This State Is One Step Away From Forcing Trans Students to Use Separate Bathrooms

Under the proposed bill, transgender students would be required to use separate bathrooms, locker rooms, and showers.

(Photo: Lucy Nicholson/Reuters)

Feb 17, 2016· 2 MIN READ
Samantha Cowan is an associate editor for culture.

Federal officials from the Department of Justice to the Department of Education to President Barack Obama have affirmed that transgender students must be allowed to use restrooms that match their gender identity. But that hasn't stopped conservative lawmakers from taking matters into their own hands at the state level.

On Tuesday, the South Dakota Senate voted to approve H.B. 1008, a controversial bill that would regulate bathroom usage based on biological sex, The Associated Press reports. If the legislation is signed into law by Gov. Dennis Daugaard, South Dakota would become the first in the nation with a bill that prohibits transgender students in public schools from using the same bathrooms as their peers.

The bill states that "every restroom, locker room, and shower room located in a public elementary or secondary school that is designated for student use and is accessible by multiple students at the same time shall be designated for and used only by students of the same biological sex." The bill defines biological sex as determined “by a person's chromosomes and anatomy as identified at birth.” A handful of states, including Virginia and Indiana, have proposed bathroom regulations, but these laws have not made it past the state legislature.

Trans students in South Dakota would still be able to request separate accommodations, such as a private or unisex bathroom, so long as it “does not impose an undue hardship on a school district.”

Supporters of bathroom segregation say that these regulations protect students’ right to privacy, noting that young girls might feel uncomfortable using the same facility as a female transgender student.

“The primary purpose of the bill is to protect the physical privacy of students from having to expose themselves, or be exposed to others, when in a state of undress or nakedness while at school or school functions,” bill sponsor Rep. Fred Deutsch wrote in a blog post earlier in February.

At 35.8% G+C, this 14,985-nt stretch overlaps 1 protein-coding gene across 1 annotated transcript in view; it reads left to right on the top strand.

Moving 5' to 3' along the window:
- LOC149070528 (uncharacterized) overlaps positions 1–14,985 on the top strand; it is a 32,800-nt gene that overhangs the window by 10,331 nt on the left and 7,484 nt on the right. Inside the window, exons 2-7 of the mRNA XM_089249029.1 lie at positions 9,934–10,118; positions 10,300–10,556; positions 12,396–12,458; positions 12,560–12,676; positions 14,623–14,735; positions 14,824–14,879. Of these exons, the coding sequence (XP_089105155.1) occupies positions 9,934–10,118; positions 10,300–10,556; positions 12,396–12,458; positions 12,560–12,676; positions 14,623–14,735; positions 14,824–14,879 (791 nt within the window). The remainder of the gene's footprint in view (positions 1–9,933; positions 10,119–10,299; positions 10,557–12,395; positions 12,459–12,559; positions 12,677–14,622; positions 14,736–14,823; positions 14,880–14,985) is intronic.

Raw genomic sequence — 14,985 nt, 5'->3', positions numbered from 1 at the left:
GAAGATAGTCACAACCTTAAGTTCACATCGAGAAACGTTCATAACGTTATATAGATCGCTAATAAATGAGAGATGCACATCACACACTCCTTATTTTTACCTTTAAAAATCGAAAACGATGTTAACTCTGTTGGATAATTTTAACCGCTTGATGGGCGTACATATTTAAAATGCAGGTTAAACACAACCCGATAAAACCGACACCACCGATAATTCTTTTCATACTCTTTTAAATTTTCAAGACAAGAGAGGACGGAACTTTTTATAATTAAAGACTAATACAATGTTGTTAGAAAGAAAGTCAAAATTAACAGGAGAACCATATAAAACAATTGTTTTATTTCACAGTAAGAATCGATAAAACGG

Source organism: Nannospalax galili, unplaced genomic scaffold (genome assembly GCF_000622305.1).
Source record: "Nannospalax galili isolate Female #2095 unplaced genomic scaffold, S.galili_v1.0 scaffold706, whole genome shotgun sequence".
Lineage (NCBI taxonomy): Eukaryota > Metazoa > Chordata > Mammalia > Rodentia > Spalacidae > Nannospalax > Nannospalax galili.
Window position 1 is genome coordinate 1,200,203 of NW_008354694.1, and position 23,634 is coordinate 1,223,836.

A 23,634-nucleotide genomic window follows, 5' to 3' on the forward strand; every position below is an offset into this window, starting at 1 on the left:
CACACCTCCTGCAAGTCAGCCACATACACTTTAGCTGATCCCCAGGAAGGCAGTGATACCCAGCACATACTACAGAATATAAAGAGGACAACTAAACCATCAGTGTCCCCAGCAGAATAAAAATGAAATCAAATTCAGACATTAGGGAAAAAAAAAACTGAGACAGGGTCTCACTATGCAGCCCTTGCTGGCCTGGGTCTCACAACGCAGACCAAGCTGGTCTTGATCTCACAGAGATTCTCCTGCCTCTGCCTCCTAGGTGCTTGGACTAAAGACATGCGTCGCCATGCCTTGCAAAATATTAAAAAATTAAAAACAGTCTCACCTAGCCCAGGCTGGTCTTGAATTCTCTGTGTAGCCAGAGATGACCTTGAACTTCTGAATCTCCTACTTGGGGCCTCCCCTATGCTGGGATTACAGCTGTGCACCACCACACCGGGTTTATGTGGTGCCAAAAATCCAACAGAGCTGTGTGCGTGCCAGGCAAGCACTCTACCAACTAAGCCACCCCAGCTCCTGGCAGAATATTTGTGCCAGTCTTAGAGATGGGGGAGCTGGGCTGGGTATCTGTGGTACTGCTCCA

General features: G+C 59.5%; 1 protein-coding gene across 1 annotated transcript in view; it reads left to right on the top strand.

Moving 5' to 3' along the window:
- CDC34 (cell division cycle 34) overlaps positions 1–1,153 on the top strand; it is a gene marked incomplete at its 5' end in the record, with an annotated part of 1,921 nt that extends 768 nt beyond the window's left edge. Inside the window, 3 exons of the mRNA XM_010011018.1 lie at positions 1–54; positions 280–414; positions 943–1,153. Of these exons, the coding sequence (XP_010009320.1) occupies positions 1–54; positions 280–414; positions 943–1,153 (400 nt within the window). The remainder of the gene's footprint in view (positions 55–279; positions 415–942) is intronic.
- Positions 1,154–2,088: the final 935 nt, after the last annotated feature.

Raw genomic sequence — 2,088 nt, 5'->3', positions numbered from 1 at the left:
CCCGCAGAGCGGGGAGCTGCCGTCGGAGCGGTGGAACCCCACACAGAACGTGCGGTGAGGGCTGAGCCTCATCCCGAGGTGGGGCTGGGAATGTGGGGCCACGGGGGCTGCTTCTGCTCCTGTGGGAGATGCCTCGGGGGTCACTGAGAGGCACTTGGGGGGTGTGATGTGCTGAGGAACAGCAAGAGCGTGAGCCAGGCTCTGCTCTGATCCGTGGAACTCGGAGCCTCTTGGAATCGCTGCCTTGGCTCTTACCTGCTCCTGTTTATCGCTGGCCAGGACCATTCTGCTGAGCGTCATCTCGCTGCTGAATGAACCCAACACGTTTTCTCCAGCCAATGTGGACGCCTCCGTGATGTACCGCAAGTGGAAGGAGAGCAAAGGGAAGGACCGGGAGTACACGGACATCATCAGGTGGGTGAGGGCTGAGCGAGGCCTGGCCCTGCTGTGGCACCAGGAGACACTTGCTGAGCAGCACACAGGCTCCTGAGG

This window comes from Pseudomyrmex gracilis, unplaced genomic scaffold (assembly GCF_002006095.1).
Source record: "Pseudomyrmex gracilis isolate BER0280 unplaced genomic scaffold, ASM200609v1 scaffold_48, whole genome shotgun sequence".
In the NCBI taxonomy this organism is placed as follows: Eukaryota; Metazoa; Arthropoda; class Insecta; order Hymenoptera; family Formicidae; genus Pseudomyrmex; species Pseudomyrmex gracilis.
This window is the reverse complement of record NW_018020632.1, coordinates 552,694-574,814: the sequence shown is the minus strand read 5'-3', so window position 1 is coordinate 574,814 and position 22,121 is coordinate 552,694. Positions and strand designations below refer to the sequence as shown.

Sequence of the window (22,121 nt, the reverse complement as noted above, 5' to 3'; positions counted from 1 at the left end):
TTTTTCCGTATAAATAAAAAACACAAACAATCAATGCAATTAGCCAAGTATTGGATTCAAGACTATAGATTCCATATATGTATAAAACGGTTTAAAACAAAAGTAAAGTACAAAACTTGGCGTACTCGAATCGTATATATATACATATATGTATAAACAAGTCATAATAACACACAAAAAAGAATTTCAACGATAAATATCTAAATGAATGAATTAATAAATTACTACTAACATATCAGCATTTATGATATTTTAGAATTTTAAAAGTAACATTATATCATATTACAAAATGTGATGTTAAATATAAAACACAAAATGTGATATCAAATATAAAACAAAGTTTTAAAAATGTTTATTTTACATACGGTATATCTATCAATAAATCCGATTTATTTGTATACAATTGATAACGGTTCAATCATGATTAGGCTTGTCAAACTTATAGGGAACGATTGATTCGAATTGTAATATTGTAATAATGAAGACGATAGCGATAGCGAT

Opponents say privacy concerns for cis-gender students are not based in reality. Media Matters, a nonprofit research group, investigated 17 school districts that have laws protecting transgender students and found no instances of harassment or inappropriate behavior resulting from allowing transgender students to use restrooms that match their gender identity.

“[The bill does] nothing to protect students privacy, but it will do real and lasting harm to vulnerable transgender students,” Heather Smith, executive director of the ACLU South Dakota, said of the bill. The ACLU, the Human Rights Campaign, and the Transgender Law Center have all called on Daugaard to veto the bill.

“This bill would single out transgender students like me by forcing me to choose between using a different bathroom from the rest of my peers and using a bathroom that doesn’t correspond with my gender identity,” Thomas Lewis, a transgender high school student, told the Senate Education Committee last week. “This is only going to further bullying, harassment, and discrimination.” Nearly 85 percent of LGBT teens face bullying from their peers, according to figures from the Gay, Lesbian, and Straight Education Network.

“It opens the door to ridicule and public insult by our peers when really, lawmakers should be focusing on passing legislation where every student can be free to be open about who they are in an accepting environment,” Lewis said.

Along with transgender students’ well-being, restricting bathrooms would open South Dakota schools to costly lawsuits from students and put the state at risk of losing federal funding. Last year, the Department of Justice affirmed that transgender students are protected under Title IX of the Education Amendments of 1972 (which prohibit sex-based discrimination) and that forcing students to use a separate bathroom or one that does not match their gender identity violates their rights.

Daugaard, who said that he has never met a transgender person, will have the final say over whether the bill becomes law. While he initially said he supported the bill, he later said he needed to conduct further research on the issue before making a decision.